All this work on science in the second chapter is done with verve and insight, but the best philosophical work in Alliez's book is done in the third chapter, "Onto-Ethologics," which comments on the shortest part of What is Philosophy?, the conclusion, "From Chaos to the Brain." Here Whitehead steps to the fore, as the question is the "undoing the dependence of the point of view on a preformed subject" (53). To reinforce the importance of this point Alliez cites Deleuze from his book on Leibniz, The Fold: "a subject will be what comes to the point of view, or rather what inhabits the point of view" (54), and attempts an "approximate translation" of Albert the Great: "an agent intellect in the state of 'acquisition' by the material intellect" (55). In other words, what we see here is the construction of a "transcendental physical subject" (67), which entails the overcoming of any division between material and intellectual: the biggest, oldest, and most profound of philosophical questions.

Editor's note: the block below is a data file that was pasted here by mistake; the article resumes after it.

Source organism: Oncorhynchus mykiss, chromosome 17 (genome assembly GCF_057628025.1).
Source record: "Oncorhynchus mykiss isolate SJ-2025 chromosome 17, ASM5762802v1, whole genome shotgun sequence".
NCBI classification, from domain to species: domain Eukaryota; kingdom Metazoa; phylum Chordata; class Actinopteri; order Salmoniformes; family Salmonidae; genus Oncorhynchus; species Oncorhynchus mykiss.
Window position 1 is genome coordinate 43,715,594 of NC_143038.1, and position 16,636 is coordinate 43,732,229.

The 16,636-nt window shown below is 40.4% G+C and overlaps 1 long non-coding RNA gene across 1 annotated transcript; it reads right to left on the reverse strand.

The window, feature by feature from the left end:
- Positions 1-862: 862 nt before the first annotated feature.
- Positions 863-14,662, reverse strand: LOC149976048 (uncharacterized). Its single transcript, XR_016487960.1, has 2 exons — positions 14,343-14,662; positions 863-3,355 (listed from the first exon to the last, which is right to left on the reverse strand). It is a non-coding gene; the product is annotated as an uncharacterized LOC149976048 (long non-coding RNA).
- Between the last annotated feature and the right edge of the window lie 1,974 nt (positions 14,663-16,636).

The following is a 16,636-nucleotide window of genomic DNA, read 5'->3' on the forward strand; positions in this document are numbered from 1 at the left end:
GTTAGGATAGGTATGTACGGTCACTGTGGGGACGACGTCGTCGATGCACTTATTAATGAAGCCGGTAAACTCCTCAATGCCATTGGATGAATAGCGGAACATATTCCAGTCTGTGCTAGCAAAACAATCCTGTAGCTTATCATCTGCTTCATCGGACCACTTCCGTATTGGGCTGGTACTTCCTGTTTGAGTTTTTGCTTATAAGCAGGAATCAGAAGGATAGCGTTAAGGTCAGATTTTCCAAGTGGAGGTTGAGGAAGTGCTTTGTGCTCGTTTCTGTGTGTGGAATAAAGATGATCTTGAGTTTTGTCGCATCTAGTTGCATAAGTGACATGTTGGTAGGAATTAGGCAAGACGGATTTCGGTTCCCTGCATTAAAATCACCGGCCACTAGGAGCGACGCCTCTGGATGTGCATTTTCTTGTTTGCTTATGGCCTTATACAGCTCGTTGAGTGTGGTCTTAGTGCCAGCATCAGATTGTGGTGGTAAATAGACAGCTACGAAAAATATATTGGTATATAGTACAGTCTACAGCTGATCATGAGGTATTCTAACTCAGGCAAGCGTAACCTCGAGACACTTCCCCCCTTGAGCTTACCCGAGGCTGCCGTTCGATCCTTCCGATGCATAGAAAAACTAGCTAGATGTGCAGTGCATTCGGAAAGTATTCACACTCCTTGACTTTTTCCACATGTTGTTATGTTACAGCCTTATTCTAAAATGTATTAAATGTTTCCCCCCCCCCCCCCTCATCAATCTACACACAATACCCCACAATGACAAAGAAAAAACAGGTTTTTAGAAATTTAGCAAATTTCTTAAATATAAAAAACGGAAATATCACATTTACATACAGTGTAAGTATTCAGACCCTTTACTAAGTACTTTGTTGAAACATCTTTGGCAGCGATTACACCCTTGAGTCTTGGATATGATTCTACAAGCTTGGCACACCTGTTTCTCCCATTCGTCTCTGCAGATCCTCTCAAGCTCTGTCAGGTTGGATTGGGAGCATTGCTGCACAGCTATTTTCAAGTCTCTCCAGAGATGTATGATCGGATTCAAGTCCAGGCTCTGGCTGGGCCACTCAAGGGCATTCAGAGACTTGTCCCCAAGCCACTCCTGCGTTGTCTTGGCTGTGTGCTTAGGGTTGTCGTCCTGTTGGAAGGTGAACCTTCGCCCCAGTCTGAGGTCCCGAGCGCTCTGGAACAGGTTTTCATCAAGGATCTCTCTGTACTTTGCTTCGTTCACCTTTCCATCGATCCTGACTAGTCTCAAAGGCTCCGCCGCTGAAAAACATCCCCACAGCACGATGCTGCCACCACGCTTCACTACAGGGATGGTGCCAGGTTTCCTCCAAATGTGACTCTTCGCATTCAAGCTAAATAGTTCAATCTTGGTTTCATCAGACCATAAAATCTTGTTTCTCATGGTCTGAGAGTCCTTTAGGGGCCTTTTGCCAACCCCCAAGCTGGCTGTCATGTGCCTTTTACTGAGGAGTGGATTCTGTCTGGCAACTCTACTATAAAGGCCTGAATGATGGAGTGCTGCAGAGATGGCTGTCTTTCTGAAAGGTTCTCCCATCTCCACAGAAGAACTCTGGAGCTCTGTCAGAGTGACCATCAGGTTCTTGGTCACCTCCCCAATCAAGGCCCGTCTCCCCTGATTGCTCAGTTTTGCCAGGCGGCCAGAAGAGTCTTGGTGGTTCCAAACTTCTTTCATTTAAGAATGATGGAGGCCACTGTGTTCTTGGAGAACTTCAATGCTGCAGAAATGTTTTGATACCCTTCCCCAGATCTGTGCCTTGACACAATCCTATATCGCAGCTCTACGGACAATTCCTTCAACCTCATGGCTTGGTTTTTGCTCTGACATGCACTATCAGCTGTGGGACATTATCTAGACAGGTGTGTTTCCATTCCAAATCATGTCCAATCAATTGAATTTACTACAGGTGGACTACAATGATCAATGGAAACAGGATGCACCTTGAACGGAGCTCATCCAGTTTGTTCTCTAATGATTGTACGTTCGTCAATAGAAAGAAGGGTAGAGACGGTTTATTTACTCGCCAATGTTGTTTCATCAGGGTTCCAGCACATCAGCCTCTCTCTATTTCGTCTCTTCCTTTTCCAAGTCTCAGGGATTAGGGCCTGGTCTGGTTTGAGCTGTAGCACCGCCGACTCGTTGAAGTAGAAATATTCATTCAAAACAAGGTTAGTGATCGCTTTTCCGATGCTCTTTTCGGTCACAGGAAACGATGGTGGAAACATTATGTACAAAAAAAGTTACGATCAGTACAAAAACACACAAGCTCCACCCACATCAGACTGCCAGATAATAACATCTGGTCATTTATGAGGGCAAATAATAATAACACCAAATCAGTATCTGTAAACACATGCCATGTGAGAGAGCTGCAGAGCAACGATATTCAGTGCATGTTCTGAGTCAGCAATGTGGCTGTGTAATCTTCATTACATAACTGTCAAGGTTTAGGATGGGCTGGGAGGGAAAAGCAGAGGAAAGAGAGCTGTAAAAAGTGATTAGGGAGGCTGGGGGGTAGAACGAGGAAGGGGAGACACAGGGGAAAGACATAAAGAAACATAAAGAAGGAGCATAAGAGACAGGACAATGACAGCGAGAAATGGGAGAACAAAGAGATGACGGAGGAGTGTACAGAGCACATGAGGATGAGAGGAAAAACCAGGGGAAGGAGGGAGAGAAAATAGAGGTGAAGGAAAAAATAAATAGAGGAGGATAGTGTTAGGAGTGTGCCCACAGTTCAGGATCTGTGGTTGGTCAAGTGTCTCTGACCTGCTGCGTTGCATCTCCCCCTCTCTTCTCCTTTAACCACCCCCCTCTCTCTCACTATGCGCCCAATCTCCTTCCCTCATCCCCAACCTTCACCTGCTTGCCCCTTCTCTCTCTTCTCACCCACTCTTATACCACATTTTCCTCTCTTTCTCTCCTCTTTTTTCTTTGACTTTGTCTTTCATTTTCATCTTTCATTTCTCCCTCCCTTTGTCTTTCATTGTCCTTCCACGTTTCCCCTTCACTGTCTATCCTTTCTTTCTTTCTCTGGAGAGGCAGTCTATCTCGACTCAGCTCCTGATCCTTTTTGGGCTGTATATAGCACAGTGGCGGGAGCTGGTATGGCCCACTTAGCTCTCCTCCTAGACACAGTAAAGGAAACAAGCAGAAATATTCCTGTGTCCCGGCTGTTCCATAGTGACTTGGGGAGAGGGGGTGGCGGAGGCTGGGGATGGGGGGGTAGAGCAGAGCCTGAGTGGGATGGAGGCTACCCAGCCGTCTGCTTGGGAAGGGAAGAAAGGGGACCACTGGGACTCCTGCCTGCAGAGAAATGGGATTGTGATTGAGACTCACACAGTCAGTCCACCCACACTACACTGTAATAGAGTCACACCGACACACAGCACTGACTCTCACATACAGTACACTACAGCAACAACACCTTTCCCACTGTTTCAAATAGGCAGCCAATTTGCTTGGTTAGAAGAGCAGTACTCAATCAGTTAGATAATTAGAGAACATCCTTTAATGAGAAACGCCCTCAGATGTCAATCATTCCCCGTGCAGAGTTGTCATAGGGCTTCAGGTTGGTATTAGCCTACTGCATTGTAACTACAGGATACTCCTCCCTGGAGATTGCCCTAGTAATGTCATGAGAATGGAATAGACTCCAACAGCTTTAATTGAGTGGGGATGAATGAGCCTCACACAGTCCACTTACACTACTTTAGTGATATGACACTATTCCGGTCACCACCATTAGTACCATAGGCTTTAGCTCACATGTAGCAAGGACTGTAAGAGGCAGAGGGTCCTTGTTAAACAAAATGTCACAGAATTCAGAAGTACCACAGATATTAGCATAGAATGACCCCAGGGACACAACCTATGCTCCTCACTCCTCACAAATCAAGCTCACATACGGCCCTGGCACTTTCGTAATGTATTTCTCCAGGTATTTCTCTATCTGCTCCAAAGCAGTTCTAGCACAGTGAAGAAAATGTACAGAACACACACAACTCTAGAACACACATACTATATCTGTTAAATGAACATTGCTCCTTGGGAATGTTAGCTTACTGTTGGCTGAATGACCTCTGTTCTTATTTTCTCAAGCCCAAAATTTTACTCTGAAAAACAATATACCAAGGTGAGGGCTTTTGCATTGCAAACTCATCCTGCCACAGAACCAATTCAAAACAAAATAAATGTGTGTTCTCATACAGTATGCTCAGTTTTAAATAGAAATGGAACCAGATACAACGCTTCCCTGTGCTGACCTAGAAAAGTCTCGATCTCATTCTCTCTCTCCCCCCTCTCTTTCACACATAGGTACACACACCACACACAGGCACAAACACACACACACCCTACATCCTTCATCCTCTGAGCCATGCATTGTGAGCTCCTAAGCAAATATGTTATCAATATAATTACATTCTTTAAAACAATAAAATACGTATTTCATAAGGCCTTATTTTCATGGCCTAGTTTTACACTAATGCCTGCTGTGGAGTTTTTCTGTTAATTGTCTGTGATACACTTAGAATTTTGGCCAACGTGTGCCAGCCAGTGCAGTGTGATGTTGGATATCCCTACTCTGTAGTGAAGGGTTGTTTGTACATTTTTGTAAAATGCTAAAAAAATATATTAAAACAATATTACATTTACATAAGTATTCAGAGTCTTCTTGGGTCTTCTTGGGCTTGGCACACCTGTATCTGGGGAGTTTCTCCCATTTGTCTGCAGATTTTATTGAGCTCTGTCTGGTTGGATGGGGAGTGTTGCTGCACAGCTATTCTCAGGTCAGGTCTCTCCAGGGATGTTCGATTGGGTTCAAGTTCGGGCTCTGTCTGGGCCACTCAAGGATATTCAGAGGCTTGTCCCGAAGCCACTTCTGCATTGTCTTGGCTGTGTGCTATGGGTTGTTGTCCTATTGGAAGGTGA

Deleuze and Guattari's term here for the creative milieu of the material subject is "brain," so that while the major reference of this chapter is to Whitehead, there are no less interesting references to Varela, Simondon, Ruyer, and Fichte. With these references the field is opened for thinking the relation of Deleuze and Guattari to all those researches going on under the rubric "cognitive science": not simply -- but these as well -- Artificial Intelligence / Artificial Life and philosophy of mind, but also all the work of the neurosciences, "affective" as well as "cognitive." As Alliez's work is from 1993, he is not able to reference LeDoux, Damasio, Panksepp and others in "affective neuroscience," nor the attempts at a theory of A Universe of Consciousness, to cite the title of Edelman and Tononi's 2000 book. The connections an informed reader can make to these later works serve as a tribute to Alliez's prescience in posing these questions.